Pulling it closer to the brown

door near the exit sign

Was where I heard the

Slithering sounds of a serpent

On khaki colored sands,

Above me,

Growing louder with each Hissing crawl.


Kevorkian left his notepad

On my side table,

Waiting for the go ahead


I opted to tell the others

That they were dead.


“Heaps of Hues”


I helped pluck the pictures from

the wall.


They had hung like a

schizophrenic haze,

Canopying the brilliance

of a time

when the flying amari

Swooped heaps of hues

Upon our heads;

But now I ached deep,

Pulling each nail from them

From the wall.


I envisioned hanging myself

From his clear shower curtain rod

Because the scent of his departure

Left my body writhing in sheer madness.

He had kept me from the booby hatch

Taught me the inner markings of

Enocian and sage work

He had taught me jealousy

had a name.


She moved with ease from

East to West,

Transversing satellite waves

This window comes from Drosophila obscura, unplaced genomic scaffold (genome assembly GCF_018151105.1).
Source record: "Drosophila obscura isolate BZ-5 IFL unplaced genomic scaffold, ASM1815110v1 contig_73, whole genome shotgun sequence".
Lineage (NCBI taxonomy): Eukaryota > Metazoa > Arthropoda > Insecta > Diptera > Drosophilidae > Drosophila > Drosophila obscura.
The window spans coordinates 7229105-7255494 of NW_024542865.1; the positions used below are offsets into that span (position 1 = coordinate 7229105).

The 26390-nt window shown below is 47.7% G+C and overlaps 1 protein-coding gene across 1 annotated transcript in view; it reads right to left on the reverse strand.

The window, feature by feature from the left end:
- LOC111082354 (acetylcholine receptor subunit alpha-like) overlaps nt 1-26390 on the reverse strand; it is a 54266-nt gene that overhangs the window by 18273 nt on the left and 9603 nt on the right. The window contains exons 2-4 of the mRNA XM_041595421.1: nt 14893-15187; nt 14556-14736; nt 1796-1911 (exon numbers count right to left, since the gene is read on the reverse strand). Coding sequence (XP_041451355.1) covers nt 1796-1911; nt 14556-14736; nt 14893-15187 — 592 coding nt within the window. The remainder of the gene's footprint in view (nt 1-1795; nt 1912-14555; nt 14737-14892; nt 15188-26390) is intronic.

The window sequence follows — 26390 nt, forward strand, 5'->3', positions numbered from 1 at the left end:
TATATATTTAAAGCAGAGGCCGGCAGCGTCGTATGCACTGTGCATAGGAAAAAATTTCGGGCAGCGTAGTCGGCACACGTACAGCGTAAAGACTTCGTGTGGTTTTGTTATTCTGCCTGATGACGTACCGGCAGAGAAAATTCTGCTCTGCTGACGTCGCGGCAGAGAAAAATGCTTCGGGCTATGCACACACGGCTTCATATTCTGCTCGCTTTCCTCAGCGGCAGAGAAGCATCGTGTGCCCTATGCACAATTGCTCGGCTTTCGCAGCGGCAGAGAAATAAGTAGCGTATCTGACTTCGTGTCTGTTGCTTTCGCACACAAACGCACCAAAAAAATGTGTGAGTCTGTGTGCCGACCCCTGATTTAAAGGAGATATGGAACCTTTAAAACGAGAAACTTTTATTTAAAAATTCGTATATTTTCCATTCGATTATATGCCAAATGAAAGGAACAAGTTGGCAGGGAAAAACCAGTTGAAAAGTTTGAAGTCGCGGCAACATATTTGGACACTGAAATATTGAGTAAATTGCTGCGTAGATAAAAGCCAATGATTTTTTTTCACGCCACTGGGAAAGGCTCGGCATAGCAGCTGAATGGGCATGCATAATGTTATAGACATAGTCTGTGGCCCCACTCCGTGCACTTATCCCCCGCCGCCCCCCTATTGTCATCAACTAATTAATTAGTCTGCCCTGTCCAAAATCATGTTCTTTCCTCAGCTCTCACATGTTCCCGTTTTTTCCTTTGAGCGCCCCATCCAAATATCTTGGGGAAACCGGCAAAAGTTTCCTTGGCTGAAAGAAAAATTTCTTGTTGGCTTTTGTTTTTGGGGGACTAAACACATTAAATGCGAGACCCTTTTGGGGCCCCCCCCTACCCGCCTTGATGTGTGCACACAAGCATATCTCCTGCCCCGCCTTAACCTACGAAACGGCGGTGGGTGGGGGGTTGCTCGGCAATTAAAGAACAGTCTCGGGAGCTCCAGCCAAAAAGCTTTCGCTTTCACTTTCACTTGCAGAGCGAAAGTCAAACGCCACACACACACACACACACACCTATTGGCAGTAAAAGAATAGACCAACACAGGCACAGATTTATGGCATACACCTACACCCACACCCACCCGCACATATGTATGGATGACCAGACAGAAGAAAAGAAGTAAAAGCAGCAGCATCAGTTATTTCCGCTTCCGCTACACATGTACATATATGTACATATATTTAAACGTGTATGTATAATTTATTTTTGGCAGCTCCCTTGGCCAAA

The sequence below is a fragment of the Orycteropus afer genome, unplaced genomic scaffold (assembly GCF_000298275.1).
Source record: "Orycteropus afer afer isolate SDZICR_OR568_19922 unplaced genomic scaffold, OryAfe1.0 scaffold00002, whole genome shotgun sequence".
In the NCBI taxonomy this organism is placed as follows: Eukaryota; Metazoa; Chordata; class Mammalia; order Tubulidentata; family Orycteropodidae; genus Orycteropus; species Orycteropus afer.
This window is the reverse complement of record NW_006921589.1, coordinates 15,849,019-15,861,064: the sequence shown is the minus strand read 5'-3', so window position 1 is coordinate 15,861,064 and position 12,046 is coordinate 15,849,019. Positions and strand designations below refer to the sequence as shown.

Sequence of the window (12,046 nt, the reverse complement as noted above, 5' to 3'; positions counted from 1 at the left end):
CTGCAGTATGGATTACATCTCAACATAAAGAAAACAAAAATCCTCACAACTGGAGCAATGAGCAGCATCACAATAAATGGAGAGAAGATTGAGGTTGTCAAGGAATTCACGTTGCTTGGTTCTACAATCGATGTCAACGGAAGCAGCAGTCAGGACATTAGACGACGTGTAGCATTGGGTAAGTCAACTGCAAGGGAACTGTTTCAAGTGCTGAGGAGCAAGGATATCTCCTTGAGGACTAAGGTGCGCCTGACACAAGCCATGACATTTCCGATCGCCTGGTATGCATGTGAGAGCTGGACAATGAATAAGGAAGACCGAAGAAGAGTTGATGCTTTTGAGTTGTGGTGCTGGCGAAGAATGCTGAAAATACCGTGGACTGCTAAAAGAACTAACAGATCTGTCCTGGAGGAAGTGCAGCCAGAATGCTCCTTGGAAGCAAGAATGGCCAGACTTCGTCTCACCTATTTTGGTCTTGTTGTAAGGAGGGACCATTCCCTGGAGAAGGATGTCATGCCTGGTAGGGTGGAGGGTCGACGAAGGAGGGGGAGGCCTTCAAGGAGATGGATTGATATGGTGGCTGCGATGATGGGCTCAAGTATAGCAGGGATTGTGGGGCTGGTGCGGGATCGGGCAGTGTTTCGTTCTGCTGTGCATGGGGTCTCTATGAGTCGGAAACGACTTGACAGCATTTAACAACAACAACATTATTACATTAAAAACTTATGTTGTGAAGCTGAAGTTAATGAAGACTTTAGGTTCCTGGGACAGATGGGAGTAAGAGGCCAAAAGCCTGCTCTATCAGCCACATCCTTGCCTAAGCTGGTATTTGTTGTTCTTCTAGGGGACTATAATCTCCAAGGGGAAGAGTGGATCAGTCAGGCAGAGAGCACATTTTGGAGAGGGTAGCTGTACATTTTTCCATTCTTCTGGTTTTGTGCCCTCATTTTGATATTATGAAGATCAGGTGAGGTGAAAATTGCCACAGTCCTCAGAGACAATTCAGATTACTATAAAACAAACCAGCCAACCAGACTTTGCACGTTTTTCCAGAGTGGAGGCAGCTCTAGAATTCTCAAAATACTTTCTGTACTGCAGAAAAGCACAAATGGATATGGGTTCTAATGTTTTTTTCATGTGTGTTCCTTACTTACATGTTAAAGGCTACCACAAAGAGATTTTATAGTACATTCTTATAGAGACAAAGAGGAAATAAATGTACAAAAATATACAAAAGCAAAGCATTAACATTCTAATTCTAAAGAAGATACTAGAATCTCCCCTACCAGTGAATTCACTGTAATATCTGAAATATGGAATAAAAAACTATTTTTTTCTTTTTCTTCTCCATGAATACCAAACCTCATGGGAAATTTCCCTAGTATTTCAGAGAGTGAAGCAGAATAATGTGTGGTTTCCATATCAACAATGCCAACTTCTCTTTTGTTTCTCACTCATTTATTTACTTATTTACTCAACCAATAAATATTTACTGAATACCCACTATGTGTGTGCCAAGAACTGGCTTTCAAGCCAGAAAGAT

To find myself stricken

with blue shades

from the dried caps

still metabolizing in my brain.


I was smitten.

Even Alice leapt to her grave

And when he left that summer day

I knew another Wednesday grief

Another June heat sadness.


Mandrake root backfired,

That day.



As a mental health advocate and peer support specialist I have had my fair share overcoming adversities over the years. I have worked as a regional coordinator for Poetry for Personal Power which allowed me to identify my strengths in conveying the anxieties, pains, and struggles with mental health wellness by setting up poetry stand up events and writing workshops to develop the use of art, music, writing, and poetry as a means to overcome difficulties.